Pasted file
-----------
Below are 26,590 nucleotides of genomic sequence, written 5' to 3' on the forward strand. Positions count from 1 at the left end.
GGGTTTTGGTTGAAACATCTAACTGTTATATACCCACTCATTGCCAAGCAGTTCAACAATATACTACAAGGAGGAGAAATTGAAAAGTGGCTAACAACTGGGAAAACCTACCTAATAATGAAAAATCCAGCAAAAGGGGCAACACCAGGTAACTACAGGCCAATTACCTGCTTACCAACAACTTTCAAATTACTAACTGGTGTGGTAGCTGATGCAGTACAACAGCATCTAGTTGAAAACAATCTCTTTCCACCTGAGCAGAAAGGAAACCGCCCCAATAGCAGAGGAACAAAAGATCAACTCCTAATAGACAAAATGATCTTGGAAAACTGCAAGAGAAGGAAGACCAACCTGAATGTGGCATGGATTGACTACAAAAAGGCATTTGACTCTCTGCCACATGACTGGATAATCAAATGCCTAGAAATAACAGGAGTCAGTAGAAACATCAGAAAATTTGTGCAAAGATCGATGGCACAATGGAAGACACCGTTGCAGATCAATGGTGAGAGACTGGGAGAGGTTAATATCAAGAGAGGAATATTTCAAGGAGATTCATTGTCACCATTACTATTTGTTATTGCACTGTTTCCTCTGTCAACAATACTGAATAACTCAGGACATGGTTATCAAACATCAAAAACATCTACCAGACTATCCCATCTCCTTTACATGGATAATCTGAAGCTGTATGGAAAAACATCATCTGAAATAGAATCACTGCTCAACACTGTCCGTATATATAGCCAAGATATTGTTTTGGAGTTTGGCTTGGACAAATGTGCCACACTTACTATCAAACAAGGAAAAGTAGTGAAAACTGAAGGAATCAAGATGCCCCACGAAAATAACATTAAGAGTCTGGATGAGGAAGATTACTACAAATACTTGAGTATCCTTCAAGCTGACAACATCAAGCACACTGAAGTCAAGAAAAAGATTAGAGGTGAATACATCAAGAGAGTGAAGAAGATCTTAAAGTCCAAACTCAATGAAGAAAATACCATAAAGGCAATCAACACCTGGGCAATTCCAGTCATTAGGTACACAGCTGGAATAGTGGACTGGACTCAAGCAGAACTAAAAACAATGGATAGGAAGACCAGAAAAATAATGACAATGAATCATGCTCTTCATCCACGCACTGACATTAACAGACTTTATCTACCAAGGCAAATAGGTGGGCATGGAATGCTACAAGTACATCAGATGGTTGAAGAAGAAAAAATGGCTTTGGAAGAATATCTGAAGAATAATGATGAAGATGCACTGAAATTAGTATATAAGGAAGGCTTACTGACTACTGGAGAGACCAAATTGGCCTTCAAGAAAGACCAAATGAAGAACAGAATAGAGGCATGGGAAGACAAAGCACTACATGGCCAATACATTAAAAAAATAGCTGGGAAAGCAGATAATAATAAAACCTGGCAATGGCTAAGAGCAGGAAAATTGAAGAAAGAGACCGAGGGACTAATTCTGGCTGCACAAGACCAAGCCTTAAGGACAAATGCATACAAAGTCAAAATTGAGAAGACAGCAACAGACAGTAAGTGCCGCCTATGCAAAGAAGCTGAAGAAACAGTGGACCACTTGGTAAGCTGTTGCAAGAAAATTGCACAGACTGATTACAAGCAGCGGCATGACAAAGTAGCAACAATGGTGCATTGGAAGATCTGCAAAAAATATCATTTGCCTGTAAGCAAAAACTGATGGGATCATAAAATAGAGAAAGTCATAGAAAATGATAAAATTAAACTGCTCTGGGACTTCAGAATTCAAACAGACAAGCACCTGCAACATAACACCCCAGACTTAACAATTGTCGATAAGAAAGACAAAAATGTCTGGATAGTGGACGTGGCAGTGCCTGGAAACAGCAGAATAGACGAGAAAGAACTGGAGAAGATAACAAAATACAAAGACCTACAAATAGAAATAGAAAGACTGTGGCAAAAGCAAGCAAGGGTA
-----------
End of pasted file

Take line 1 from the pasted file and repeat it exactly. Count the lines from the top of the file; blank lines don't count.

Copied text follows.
Below are 26,590 nucleotides of genomic sequence, written 5' to 3' on the forward strand. Positions count from 1 at the left end.